Panty shots, magical girls, cats who transform into lolis, Hiro Shimono ecchi dudes, disciplinary committee Nazis with armbands – Majimoji Rurumo is pretty much your one-stop shop for retro-styled anime comedy. There’s not an ounce of self-importance or irony to this series, which for me is one of the main reasons why it works as well as it does. If this were a modern show trying to be clever by being old-school in a hipster way, it would be insufferable. But happily, that couldn’t be further from the reality.
It is indeed the disciplinary committee that steps into the limelight this week, led by Inoue Sumiko (Ishigami Shizuka). They’re cut from the classic cloth, the head girl with a crush on the male lead and her two sidekicks. Their mission, naturally, is to put a stop to the harmless (in fact I’d say even better than harmless – wouldn’t you want the guys to have a way to let off steam without anyone getting hurt?) lending library of eroticism that Hentai Shibaki has been running. It’s a pretty stock plot, but nice little touches like the committee’s guitar-riff theme and the general comic timing make it work.
Adding much of the spice this time around is Chiro deciding to come to school to check up on Rurumo, who she believes is feeling sick because of trouble at work (in fact Rurumo has been reading medical textbooks because she’s worried about Shiba, who’s lamenting the threat to his porn stash). Because cats in the caff is a definite no-no she reveals that she can use magic to transform into a human girl for 15 minutes (the latter she doesn’t announce until she changes back). Because Chiro naturally transforms into a nude girl, Shiba really gets put through the ringer, especially as Chrio has the attention span of a cat turned into a girl with an eye for fashion and a yen to show it off. This is again a subplot that’s as comfortable as an old shoe, but it has a lot of simple charm – and frankly Fukuen Masato is a genius at this sort of comic material.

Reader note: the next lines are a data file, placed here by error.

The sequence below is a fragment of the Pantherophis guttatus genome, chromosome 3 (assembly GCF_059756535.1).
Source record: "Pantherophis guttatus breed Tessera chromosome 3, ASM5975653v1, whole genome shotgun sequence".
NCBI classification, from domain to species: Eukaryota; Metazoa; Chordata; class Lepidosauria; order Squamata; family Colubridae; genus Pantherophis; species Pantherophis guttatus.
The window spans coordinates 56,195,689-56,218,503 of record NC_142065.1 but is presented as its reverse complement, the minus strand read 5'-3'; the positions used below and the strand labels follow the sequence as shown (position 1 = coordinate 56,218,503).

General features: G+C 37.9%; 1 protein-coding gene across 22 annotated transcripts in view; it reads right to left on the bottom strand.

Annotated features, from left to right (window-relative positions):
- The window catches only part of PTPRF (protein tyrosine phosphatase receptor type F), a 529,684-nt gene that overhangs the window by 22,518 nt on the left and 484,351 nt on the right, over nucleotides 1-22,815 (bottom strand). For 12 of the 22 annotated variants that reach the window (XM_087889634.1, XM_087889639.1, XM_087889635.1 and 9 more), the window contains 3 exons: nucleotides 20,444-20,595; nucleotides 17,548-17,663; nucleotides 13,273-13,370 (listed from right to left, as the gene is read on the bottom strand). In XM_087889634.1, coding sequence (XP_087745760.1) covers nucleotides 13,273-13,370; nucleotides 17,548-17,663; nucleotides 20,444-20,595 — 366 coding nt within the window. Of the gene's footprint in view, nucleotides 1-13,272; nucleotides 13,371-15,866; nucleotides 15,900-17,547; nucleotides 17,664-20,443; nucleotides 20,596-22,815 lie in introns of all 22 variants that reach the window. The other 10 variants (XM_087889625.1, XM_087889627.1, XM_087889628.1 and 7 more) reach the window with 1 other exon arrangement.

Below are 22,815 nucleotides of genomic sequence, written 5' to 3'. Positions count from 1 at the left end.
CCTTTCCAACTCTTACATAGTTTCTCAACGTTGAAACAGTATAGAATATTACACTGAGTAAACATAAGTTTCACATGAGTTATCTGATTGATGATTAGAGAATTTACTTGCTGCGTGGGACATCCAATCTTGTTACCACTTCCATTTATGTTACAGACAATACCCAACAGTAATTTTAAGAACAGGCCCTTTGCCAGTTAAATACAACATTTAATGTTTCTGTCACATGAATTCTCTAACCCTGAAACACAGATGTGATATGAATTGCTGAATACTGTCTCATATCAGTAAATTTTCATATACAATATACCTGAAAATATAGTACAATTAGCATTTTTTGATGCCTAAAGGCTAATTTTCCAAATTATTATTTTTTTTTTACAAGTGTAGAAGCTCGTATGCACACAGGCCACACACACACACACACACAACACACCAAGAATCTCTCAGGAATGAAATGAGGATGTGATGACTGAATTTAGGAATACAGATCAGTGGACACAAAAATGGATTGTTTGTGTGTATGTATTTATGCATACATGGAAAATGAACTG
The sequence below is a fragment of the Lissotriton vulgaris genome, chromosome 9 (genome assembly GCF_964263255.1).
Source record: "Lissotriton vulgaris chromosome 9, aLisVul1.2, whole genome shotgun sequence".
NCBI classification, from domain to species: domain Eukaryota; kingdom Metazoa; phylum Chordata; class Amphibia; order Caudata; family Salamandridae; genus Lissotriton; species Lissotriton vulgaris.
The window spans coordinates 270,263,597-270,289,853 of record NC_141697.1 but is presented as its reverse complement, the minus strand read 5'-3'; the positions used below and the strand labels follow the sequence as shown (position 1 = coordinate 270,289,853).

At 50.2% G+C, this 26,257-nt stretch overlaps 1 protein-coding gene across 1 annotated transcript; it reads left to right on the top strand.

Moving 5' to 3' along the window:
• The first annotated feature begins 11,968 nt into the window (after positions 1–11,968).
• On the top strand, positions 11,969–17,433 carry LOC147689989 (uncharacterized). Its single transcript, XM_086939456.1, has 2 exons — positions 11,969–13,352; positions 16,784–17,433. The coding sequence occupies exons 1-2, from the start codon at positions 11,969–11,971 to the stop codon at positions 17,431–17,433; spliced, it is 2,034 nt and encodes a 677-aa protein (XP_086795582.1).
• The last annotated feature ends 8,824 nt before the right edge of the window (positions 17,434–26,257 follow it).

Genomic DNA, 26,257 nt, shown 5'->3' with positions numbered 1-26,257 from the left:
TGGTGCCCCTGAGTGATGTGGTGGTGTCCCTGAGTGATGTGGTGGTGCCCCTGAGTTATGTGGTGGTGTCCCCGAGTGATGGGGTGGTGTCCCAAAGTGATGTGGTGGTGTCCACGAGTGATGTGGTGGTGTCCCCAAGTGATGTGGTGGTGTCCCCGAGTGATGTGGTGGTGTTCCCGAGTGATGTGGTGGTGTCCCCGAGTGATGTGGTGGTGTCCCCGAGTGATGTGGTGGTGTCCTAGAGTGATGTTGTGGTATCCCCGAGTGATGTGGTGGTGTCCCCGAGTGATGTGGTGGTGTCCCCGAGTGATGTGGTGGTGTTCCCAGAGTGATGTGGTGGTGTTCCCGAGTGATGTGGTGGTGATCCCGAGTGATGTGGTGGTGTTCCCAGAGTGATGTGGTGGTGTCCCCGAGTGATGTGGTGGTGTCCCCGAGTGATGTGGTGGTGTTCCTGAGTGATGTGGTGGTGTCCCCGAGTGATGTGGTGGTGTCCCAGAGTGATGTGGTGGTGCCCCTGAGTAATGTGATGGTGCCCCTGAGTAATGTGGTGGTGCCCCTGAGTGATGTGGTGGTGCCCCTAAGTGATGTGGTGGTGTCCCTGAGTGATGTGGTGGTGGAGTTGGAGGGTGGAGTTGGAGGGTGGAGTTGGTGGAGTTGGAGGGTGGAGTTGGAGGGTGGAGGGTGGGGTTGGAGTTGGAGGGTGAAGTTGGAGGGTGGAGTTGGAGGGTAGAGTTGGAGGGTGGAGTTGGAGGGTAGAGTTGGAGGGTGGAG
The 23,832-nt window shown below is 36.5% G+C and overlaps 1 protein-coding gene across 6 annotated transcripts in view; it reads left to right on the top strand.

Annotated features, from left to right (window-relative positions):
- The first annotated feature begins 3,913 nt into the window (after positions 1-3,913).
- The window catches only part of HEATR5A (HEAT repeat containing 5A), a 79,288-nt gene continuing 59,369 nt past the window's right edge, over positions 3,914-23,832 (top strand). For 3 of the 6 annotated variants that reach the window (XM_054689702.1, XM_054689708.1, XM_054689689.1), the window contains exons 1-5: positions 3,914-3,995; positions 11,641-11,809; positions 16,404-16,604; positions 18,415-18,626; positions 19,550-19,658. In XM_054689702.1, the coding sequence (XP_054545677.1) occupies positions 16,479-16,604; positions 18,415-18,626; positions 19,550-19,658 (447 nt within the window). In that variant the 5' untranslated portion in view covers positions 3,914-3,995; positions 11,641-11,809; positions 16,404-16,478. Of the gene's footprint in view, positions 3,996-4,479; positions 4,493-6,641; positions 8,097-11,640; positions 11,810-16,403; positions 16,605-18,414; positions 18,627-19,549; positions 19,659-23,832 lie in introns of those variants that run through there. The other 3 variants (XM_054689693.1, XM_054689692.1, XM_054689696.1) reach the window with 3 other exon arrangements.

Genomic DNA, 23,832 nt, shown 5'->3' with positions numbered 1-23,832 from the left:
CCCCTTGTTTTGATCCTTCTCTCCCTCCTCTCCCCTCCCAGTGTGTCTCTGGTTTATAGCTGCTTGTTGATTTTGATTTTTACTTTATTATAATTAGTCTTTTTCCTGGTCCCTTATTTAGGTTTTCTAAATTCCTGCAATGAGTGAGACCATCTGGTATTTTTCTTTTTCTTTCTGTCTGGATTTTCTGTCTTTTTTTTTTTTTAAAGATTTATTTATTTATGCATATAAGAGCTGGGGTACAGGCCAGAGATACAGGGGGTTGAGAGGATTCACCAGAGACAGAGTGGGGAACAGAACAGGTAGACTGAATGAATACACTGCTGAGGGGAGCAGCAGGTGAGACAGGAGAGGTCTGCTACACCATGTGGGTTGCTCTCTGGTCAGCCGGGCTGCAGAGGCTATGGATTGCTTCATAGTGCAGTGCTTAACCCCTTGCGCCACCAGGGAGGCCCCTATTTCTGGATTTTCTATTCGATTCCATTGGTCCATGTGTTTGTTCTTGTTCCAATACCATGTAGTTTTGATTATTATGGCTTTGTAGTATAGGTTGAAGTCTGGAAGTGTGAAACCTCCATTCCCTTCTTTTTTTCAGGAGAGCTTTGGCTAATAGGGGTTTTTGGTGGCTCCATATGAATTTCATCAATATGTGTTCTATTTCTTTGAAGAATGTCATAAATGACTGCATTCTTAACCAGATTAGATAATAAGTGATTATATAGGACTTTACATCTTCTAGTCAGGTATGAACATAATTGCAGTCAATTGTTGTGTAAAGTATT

Maybe there wasn’t as much Rurumo in this ep as one might like, but the supporting cast and situation comedy are good enough here that Majimoji Rurumo really doesn’t suffer for it. It’s just pleasant screwball comedy with a little fanservice, but we get so little of that these days that’s completely free of pretense that I really appreciate the experience. In a funny sort of way this reminds me of a less raunchy – well, one hell of a lot less raunchy – To LOVE-Ru. It’s nowhere near as ecchi and nowhere near as outrageous, and the humor has considerably less of a hard edge to it, but there is a certain lack of artifice and even sweetness (yes, I said it) that’s common to both. I’m sure Majimoji Rurumo isn’t going to be everyone’s cup of painkilling tea (yes, that was foreshadowing all right) but I find it a very pleasing brew.